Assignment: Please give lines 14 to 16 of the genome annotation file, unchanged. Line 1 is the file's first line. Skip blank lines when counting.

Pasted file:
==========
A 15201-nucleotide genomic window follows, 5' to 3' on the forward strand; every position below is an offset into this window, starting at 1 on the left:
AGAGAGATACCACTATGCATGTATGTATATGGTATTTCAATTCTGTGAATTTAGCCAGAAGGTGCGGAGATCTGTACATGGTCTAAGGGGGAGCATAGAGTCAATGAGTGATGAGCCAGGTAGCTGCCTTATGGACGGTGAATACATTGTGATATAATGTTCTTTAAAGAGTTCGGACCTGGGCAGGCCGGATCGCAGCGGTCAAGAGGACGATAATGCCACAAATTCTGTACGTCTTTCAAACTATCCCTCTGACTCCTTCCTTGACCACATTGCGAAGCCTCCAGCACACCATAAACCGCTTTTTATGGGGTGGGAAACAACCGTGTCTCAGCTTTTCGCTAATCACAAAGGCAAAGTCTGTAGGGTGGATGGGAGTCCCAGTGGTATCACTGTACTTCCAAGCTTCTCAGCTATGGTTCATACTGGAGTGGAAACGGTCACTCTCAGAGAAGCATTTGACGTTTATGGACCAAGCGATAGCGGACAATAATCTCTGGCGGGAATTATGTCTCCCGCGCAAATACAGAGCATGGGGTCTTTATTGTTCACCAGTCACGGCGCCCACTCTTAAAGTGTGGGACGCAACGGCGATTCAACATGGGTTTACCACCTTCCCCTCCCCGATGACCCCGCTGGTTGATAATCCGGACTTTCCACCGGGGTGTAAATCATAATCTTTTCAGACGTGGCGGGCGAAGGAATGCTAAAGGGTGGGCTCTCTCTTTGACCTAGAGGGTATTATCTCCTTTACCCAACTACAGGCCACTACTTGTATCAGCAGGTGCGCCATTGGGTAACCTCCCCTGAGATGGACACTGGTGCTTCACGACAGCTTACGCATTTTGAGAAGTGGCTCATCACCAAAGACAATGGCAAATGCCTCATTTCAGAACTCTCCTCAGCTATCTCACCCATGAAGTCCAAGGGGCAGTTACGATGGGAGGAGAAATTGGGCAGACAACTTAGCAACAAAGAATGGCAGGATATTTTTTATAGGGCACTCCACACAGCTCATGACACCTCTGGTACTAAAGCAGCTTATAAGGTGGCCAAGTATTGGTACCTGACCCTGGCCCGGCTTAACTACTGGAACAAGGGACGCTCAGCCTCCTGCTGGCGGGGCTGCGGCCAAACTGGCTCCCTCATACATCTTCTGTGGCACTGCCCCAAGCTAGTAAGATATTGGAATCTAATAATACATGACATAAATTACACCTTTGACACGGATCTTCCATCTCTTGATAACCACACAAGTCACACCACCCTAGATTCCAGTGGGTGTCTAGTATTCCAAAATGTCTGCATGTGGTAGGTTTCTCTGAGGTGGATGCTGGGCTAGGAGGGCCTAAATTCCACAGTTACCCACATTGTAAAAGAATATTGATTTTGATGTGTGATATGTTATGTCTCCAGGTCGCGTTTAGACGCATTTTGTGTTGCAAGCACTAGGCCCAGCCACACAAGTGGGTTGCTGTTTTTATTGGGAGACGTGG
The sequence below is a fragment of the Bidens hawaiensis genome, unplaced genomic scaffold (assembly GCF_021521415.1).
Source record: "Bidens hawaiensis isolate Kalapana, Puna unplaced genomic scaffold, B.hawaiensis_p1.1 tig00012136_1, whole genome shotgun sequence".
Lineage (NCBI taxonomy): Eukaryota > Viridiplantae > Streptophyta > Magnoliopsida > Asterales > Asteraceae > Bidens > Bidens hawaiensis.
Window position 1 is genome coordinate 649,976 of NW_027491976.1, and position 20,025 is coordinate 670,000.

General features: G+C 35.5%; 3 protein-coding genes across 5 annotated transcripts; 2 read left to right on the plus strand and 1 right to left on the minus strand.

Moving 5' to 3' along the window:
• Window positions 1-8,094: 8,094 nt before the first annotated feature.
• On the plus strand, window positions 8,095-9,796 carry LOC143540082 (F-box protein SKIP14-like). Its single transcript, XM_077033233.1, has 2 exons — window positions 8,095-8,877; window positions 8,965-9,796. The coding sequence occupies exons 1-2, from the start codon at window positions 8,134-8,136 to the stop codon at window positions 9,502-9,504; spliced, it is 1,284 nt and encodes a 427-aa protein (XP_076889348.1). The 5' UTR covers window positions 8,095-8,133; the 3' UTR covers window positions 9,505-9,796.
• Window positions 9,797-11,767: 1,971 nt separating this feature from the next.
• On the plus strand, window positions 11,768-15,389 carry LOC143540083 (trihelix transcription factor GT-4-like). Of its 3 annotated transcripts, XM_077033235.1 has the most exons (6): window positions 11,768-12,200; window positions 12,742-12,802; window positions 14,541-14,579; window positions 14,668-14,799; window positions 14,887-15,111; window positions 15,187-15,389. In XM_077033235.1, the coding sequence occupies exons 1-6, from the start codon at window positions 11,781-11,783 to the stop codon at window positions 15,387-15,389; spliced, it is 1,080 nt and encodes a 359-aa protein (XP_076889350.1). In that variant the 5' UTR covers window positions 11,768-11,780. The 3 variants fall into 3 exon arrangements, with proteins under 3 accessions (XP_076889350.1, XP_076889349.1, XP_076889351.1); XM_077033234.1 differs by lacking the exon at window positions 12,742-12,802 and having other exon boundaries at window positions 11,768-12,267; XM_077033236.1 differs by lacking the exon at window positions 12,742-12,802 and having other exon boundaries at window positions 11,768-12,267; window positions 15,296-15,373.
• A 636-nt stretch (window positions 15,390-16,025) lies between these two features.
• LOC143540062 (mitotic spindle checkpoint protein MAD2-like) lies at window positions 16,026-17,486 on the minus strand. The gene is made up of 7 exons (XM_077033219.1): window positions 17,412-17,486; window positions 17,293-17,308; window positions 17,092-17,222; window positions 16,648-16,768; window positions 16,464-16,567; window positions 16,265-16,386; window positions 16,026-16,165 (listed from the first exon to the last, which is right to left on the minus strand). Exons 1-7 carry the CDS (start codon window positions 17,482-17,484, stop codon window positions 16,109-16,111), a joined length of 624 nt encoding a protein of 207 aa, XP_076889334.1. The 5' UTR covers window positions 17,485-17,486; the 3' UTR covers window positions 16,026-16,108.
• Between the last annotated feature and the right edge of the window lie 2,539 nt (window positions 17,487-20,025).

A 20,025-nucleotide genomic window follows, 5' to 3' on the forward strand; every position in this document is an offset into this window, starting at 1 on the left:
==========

• LOC143540062 (mitotic spindle checkpoint protein MAD2-like) lies at window positions 16,026-17,486 on the minus strand. The gene is made up of 7 exons (XM_077033219.1): window positions 17,412-17,486; window positions 17,293-17,308; window positions 17,092-17,222; window positions 16,648-16,768; window positions 16,464-16,567; window positions 16,265-16,386; window positions 16,026-16,165 (listed from the first exon to the last, which is right to left on the minus strand). Exons 1-7 carry the CDS (start codon window positions 17,482-17,484, stop codon window positions 16,109-16,111), a joined length of 624 nt encoding a protein of 207 aa, XP_076889334.1. The 5' UTR covers window positions 17,485-17,486; the 3' UTR covers window positions 16,026-16,108.
• Between the last annotated feature and the right edge of the window lie 2,539 nt (window positions 17,487-20,025).

A 20,025-nucleotide genomic window follows, 5' to 3' on the forward strand; every position in this document is an offset into this window, starting at 1 on the left: